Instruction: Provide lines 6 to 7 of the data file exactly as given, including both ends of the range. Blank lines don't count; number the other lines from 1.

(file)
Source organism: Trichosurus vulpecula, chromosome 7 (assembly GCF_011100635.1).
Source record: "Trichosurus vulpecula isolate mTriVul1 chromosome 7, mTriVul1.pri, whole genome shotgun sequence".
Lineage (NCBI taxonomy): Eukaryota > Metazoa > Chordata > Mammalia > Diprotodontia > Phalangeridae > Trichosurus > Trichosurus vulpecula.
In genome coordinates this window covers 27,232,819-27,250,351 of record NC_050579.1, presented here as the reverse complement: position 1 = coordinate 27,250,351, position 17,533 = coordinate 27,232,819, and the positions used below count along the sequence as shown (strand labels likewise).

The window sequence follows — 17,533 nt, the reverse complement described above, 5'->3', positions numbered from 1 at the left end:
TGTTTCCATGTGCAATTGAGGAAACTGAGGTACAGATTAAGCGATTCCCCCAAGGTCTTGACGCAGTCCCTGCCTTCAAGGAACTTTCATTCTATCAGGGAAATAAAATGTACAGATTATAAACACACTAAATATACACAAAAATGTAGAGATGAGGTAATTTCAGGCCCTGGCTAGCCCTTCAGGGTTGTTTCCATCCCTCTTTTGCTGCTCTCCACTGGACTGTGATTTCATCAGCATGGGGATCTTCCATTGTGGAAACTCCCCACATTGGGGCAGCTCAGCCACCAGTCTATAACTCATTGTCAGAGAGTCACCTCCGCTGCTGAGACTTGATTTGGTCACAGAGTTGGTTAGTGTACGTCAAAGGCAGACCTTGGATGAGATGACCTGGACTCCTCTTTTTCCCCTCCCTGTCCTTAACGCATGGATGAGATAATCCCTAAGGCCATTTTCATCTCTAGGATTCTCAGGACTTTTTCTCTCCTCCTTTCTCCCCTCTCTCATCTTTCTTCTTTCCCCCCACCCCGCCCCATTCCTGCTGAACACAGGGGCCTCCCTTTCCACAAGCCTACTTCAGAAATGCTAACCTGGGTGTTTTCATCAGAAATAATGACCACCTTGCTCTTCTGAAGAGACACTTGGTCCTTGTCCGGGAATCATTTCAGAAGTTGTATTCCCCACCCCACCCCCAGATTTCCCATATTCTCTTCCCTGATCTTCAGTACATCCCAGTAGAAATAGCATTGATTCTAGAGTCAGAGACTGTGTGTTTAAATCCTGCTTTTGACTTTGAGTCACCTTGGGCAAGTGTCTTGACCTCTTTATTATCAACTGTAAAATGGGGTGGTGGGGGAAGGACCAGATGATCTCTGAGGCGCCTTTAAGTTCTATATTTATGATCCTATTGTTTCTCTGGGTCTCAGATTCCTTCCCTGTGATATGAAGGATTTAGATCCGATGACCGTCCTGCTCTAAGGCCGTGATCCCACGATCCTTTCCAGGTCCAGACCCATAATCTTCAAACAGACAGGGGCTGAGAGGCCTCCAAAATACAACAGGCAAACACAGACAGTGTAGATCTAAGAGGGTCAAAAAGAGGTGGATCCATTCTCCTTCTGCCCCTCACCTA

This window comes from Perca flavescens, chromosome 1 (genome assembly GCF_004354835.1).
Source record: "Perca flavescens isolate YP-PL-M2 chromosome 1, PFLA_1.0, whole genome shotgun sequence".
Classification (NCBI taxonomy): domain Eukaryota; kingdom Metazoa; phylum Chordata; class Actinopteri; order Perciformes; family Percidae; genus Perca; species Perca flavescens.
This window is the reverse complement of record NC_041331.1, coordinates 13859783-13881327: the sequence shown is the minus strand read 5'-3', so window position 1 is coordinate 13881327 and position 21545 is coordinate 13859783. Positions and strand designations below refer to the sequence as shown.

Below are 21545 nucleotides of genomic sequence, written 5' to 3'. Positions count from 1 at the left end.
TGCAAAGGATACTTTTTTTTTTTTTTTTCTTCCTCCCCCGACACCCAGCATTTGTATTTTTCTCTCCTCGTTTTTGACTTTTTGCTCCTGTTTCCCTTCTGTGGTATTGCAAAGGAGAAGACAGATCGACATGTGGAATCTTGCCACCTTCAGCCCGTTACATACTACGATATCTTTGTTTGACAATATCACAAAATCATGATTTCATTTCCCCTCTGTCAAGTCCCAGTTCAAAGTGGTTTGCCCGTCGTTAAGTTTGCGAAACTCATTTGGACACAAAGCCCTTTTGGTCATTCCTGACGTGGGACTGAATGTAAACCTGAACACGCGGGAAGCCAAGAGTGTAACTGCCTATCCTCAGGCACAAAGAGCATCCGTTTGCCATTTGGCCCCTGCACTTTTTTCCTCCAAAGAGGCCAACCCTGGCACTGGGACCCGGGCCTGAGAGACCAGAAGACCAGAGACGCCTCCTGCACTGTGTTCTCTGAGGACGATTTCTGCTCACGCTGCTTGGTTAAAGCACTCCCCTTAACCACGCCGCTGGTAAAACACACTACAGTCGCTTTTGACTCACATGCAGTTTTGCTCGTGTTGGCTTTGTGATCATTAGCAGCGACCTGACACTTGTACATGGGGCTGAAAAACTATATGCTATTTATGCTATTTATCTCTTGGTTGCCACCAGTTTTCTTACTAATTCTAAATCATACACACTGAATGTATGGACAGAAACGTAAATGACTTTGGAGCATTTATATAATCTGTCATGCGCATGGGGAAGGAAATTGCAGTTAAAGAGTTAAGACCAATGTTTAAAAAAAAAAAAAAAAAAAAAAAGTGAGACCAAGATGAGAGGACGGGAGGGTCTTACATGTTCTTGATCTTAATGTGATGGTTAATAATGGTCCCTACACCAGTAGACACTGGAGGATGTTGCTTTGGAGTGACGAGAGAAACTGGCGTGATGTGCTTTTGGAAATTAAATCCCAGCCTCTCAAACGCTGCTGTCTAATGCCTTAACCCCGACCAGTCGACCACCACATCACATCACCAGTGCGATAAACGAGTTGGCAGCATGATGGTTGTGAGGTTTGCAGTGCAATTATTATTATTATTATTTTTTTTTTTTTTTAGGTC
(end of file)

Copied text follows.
TGTTTCCATGTGCAATTGAGGAAACTGAGGTACAGATTAAGCGATTCCCCCAAGGTCTTGACGCAGTCCCTGCCTTCAAGGAACTTTCATTCTATCAGGGAAATAAAATGTACAGATTATAAACACACTAAATATACACAAAAATGTAGAGATGAGGTAATTTCAGGCCCTGGCTAGCCCTTCAGGGTTGTTTCCATCCCTCTTTTGCTGCTCTCCACTGGACTGTGATTTCATCAGCATGGGGATCTTCCATTGTGGAAACTCCCCACATTGGGGCAGCTCAGCCACCAGTCTATAACTCATTGTCAGAGAGTCACCTCCGCTGCTGAGACTTGATTTGGTCACAGAGTTGGTTAGTGTACGTCAAAGGCAGACCTTGGATGAGATGACCTGGACTCCTCTTTTTCCCCTCCCTGTCCTTAACGCATGGATGAGATAATCCCTAAGGCCATTTTCATCTCTAGGATTCTCAGGACTTTTTCTCTCCTCCTTTCTCCCCTCTCTCATCTTTCTTCTTTCCCCCCACCCCGCCCCATTCCTGCTGAACACAGGGGCCTCCCTTTCCACAAGCCTACTTCAGAAATGCTAACCTGGGTGTTTTCATCAGAAATAATGACCACCTTGCTCTTCTGAAGAGACACTTGGTCCTTGTCCGGGAATCATTTCAGAAGTTGTATTCCCCACCCCACCCCCAGATTTCCCATATTCTCTTCCCTGATCTTCAGTACATCCCAGTAGAAATAGCATTGATTCTAGAGTCAGAGACTGTGTGTTTAAATCCTGCTTTTGACTTTGAGTCACCTTGGGCAAGTGTCTTGACCTCTTTATTATCAACTGTAAAATGGGGTGGTGGGGGAAGGACCAGATGATCTCTGAGGCGCCTTTAAGTTCTATATTTATGATCCTATTGTTTCTCTGGGTCTCAGATTCCTTCCCTGTGATATGAAGGATTTAGATCCGATGACCGTCCTGCTCTAAGGCCGTGATCCCACGATCCTTTCCAGGTCCAGACCCATAATCTTCAAACAGACAGGGGCTGAGAGGCCTCCAAAATACAACAGGCAAACACAGACAGTGTAGATCTAAGAGGGTCAAAAAGAGGTGGATCCATTCTCCTTCTGCCCCTCACCTA

This window comes from Perca flavescens, chromosome 1 (genome assembly GCF_004354835.1).